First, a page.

Caroline AllenWritten by

Where do probiotics come from?

Gut Health, Well Being| Views: 1622

A clear probiotic definition

The probiotics market is booming and all the – often contradictory – information available can rapidly overwhelm consumers. Such a commercial wave should not deter you from navigating the ocean of probiotics, as long as you consider some key elements of their formulation. The term “probiotic” entails it’s a product that contains adequate doses of active bacteria that are beneficial to the health of the host1. Be careful not to confuse probiotics and prebiotics; the latter fuel the former. By undergoing their fermentation in the colon, prebiotics feed the probiotics of the body.

The origin of the bacterial species of a specific formula will determine the beneficial properties of the probiotic2. Fortunately, you do not need to guess which species form your probiotic … In the current regulations, a probiotic supplement must indicate the kind of bacteria offered as well as species (such as Lactobacilli) and strains (Lactobacillus rhamnosus or others) that are present in the product. Kefir fermented yogurt, which is becoming increasingly popular, contains Lactobacillus strains (L. lactis, L. rhamnosus, L. plantarum, L. casei, L. acidophilus, L. reuteri, etc.) and Bifidobacteria (B. longum). , B. Breve and B. lactis, among others) 3. Probiotic supplements available at drugstores contain human cells of a variety of species (Lactobacilli, Bifidobacteria, Streptococci and Saccharomyces) and a wide variety of strains.

The origin of bacterial species

A probiotic can be drawn from a human source (cultivated from human intestines or colostrum contained in breast milk), from an animal or dairy source (obtained via the manufacture of yogurt and cheese), or (in fermented vegetables and certain grains such as sauerkraut, kimchi and sourdough bread) and, more rarely, directly from the ground (in agricultural land) 4. The vast majority of probiotic cells belong to the group of lactic acid bacteria, that is, those derived from milk5. In addition, these cells may not appeal to some people with dietary restrictions, these milk strains are transient and do not adhere to the intestinal receptors, which limits their lifespan in the body to a maximum of 24 hours before they are eliminated4 . For this and other reasons, human strains are considered to be the most useful from a therapeutic standpoint4. Bacteria isolated from the human microbiota are more likely to permanently colonize (for several weeks) our intestinal tract. For example, the majority of strains used in a brand like Probaclac were isolated from humans (L acidophilus, L rhamnosus and all our Bifidobacterial strains) and then produced in fermentors.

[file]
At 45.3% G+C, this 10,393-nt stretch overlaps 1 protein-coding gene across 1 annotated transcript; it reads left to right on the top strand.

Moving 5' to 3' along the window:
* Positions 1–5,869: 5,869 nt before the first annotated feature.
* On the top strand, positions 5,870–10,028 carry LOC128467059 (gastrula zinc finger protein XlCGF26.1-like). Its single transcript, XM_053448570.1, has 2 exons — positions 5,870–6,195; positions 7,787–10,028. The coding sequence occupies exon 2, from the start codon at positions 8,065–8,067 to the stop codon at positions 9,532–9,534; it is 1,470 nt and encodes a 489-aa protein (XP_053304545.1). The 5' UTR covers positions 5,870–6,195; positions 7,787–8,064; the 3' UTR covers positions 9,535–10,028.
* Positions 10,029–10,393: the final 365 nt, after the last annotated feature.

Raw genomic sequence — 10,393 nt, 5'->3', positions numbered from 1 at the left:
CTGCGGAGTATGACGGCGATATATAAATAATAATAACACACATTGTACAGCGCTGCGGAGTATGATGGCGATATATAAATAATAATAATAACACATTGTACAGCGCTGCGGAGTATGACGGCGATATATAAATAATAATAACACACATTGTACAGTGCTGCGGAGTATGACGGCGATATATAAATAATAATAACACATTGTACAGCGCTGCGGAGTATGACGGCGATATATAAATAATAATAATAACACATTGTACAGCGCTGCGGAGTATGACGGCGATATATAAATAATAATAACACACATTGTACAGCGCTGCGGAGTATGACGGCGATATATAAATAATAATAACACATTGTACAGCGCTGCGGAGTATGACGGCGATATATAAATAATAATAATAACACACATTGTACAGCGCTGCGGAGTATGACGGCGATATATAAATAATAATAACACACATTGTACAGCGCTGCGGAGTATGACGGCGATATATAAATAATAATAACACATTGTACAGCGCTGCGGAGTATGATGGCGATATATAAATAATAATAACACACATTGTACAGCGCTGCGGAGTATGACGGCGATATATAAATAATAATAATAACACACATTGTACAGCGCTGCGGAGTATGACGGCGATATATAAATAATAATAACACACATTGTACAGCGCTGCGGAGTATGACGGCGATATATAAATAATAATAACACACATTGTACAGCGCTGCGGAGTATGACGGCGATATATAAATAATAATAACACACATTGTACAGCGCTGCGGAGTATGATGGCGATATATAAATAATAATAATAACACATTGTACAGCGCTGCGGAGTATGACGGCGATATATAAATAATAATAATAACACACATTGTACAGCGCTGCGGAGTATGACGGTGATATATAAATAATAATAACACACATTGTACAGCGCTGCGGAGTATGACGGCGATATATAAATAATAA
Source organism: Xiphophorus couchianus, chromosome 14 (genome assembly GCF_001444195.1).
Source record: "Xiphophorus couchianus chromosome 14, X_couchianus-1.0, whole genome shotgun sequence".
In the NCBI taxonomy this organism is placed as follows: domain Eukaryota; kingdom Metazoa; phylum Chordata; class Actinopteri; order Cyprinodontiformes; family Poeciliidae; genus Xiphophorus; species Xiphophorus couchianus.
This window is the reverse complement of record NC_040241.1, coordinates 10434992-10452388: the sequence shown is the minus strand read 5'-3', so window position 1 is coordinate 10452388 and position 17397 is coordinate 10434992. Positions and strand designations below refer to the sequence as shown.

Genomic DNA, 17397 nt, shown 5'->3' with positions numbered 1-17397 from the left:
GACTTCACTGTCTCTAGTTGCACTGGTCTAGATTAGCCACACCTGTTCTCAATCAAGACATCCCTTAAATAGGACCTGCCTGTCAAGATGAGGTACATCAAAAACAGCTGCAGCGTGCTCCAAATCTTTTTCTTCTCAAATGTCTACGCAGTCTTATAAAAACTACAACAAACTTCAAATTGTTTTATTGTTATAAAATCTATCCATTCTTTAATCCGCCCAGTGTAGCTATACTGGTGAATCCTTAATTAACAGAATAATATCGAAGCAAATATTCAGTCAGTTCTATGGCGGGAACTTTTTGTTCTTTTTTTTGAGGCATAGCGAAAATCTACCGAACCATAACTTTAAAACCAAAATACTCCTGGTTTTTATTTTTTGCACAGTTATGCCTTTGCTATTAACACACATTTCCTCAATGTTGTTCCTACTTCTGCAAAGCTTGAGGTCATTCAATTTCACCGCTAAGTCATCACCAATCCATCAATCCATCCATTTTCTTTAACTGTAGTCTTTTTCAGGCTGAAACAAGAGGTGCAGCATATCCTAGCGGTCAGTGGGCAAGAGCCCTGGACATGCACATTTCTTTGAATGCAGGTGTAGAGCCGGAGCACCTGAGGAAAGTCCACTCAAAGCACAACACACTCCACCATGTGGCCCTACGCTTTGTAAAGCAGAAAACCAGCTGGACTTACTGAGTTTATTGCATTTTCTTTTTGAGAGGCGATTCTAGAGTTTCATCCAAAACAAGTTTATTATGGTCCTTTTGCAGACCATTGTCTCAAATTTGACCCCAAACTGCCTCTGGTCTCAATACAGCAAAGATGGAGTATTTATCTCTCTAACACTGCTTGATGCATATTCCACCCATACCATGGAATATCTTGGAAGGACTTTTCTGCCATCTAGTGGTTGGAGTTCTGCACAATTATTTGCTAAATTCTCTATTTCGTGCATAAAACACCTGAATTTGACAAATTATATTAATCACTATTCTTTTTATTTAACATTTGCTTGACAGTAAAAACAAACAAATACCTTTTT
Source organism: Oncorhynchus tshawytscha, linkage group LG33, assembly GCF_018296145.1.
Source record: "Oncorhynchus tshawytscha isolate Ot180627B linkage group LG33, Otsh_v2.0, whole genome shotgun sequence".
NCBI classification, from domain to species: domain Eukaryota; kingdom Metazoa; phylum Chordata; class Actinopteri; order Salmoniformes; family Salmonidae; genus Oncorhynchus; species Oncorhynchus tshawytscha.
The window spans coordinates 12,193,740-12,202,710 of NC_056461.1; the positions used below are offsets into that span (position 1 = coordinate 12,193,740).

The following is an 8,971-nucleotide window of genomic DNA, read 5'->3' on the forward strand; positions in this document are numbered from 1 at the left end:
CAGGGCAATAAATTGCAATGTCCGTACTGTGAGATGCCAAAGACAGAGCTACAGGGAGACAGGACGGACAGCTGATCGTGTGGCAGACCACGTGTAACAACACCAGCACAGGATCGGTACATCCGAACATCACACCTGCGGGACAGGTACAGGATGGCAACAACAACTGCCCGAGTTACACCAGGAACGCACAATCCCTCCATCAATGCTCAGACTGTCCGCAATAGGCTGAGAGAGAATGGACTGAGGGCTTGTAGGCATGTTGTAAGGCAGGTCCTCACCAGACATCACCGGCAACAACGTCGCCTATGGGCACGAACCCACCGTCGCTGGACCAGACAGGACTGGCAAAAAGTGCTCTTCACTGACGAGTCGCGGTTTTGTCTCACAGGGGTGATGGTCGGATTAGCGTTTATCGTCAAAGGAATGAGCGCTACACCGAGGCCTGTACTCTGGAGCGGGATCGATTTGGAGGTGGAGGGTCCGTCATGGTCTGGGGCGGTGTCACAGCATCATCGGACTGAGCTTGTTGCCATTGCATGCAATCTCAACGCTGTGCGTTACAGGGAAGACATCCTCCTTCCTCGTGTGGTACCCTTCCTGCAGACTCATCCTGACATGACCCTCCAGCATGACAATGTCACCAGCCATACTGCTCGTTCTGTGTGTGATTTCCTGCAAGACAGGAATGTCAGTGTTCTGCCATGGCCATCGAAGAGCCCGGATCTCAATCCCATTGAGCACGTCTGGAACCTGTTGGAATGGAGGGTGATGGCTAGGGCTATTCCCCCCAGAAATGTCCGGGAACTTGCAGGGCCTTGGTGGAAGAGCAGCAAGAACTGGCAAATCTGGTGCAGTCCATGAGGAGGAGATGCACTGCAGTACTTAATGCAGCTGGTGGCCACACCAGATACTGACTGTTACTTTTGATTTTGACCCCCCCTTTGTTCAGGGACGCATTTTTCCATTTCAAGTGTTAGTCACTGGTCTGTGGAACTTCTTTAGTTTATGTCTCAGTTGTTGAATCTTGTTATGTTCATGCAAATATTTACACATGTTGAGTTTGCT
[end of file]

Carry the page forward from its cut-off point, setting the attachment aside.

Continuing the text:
Several criteria are required for a probiotic to be beneficial. At first glance, the strains must be able to maintain the balance of the intestinal flora1. In addition, bacteria must survive the passage from the mouth to the intestines and therefore resist the acidity of the stomach2. Then, it is expected that these probiotic microorganisms can adhere to the intestinal cells for the beneficial effect to be obtained6. Scientists agree that “native” strains isolated from human hosts give a clear advantage at all these levels6. Although it is suggested that probiotics of human origin be administered to small and large mammals, some dairy and plant strains may also provide benefits in certain cases (such as Lactobacillus plantarum strain from kimchi, which is found in travelers probiotic, ideal for protection against foreign bacteria). Let it be said: not all probiotics are equal!

Flash quiz to see who the Experts are!

True or False? On a cellular basis, humans can be considered superorganisms.

True! We are composed of no less than 90% of microbial cells. Probiotics are micro-organisms that live in us and with us in many parts of the body: the intestines, the skin, the vagina, the nostrils and other mucous membranes. There are nearly 1,000 resident species, more than half of which are found in the intestine.

True or false? Yogurt is a sufficient source of probiotic to meet our requirements.

False! Even yogurt with added probiotics do not contain enough active bacteria to achieve similar effects to probiotic supplements. It takes a minimum of one billion active cells to deliver benefits to the body. Not only that, yogurt offer dairy-source microorganisms and sometimes in a single version (a single strain).


REFERENCES

1Sanders ME. Probiotics: definition, sources, selection, and uses. Clin Infect Dis. 2008; 46 (Suppl 2): S58-61.

2Kang HJ et Im SH. Probiotics as an Immune Modulator. J Nutr Sci Vitaminol (Tokyo). 2015; 61 Suppl: S103-105.

3Islam SU. Clinical Uses of Probiotics. Medicine (Baltimore). 2016; 95 (5): e2658.

4Natural Factors Education Online. [Site web]. Consulté le 29 mai 2018. https://nfed.naturalfactors.com

5Haghshenas B, Nami Y, Haghshenas M, Abdullah N, Rosli R, Radiah D et Khosroushani AY. Bioactivity characterization of Lactobacillus strains isolated from dairy products. Microbiology Open. 2015; 4 (5): 803-813.

6Conway PL. Selection criteria for probiotic microorganisms. Asia Pac J Clin Nutr. 1996; 5 (1): 10-14.

7Grimm V, Westermann C et Riedel CU. Bifidobacteria-host interactions – an update on colonization factors. Biomed Res Int. 2014; 2014: 960826.

8Scourboutakos MJ, Franco-Arellano B, Murphy SA, Norsen S, Comelli EM et L’Abbé MR. Mismatch between Probiotic Benefits in Trials versus Food Products. Nutrients. 2017; 9 (4) : e400 [e-publication].

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